Artificial intelligence propels nanophotonics: Machine-learning assisted Fano resonant metasurface
Arrays of subwavelength nanoparticles, so-called metasurfaces, have been a subject of intense research recently, due to their extraordinary optical properties, which can find diverse applications, such as superlenses, tunable images, and holograms. Over the past decade, one of the widely studied response of metasurfaces is Fano resonances, which generally occur as a result of close interaction of a discrete (localized) state with a continuum of propagation modes. It has been shown that Fano resonances can increase the storage time of photons, within subwavelength resonators. Such a characteristic can facilitate various applications including enhanced mixing light colours, optical sensing, optoacoustic vibrations and narrowband filtering.
Traditionally, direct optimization is the dominant approach for designing metasurfaces to exhibit desired properties, e.g. an intense Fano resonance. In this approach, a large number of parameters, such as material properties, height, length and width of each nanoparticle, and separation of nanoparticles, are kept constant, where only one or two parameters get optimized via brute-force simulations. This approach is very time-consuming and sometimes is not even capable of offering a solution.
Recently, propelled by its success in computer vision and natural language processing, deep learning, using an artificial neural network, has emerged as a revolutionary and powerful methodology in the field of nanophotonics. Applying the deep learning algorithms to the nanophotonic inverse design can introduce remarkable design flexibility that can go far beyond the conventional methods. This technique enables a fast prediction of complex optical properties of nanostructures with intricate architectures, which is impossible to achieve based on conventional optimization methods.
A team of researchers from the University of New South Wales, The Australian National University and The Queensland University of Technology has recently published a paper in Advanced Photonics, Vol. 2, Issue 2, 2020, which demonstrates a novel application of deep learning approach to inversely design high-quality Fano resonant metasurfaces (Lei Xu, Mohsen Rahmani, Yixuan Ma, et al. Enhanced light–matter interactions in dielectric nanostructures via machine-learning approach[J]. Advanced Photonics, 2020, 2(2): 026003).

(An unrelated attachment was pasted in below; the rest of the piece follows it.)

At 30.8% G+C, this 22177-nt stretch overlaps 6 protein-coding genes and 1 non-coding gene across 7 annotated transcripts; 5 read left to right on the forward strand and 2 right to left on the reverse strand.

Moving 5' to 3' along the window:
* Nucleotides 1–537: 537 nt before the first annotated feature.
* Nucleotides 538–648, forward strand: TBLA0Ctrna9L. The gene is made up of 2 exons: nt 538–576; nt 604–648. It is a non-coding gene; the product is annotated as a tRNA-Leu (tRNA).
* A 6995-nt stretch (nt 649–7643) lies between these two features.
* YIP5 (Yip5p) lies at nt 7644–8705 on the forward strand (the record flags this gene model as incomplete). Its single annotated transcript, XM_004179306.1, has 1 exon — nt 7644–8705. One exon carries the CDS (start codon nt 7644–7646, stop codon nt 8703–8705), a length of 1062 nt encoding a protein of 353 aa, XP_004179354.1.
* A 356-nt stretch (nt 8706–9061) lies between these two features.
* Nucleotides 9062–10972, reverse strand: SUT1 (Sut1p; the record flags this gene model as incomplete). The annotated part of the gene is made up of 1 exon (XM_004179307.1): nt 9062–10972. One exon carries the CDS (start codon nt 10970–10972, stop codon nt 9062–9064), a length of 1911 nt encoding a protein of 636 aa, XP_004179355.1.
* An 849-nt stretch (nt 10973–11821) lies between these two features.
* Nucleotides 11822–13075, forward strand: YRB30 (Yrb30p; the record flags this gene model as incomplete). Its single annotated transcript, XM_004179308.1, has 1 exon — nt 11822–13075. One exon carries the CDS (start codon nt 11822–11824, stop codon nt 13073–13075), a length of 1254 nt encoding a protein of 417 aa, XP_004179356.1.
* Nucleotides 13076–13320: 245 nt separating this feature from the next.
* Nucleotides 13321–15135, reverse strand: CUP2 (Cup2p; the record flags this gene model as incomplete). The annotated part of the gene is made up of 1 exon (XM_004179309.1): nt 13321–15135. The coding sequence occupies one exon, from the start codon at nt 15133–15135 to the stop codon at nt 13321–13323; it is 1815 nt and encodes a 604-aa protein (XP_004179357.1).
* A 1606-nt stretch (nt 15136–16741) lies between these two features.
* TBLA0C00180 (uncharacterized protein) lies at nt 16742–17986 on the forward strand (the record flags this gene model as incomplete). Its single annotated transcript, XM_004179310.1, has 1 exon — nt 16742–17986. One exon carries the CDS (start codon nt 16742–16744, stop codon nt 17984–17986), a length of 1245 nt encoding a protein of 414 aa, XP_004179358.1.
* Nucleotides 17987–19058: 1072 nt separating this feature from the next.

Such a metasurface consists of two identical silicon nanobars that are periodically arranged in the plane. It allows to store and control the optical energy within the metasurfaces at a given wavelength. The authors have shown that this approach can predict a metasurface design with desired characteristics, such as the linewidth, amplitude and spectral position (as illustrated in Fig. 1).
The resonance characteristics were chosen to fulfil the requirements of two distinct applications, simultaneously: i) converting the light colour from near-infrared to visible (nonlinear generation), with 400+ times more robust response, as compared with the off-resonant responses from the same metasurface; ii) enhancing the light-induced mechanical vibrations (phonons) of nanoparticles by 100+ folds, as compared with off-resonant frequencies of the same metasurface.
Such a bi-functional metasurface can find a wide range of applications in precision mass sensors, micro-manipulation, optomechanics, and sensing biochemical materials based on photon-phonon conversions. Meanwhile, such a unique combination of artificial intelligence with nanophotonics holds tremendous potential for realizing other multi-functional metasurfaces for being exploited in meta-lenses, security holograms, image manipulation and many others.
Fig. 1. (a) Schematic of a tandem neural-network used for the inverse design of a Fano resonant metasurface for enhancing (b) nonlinear generation and optomechanical vibrations.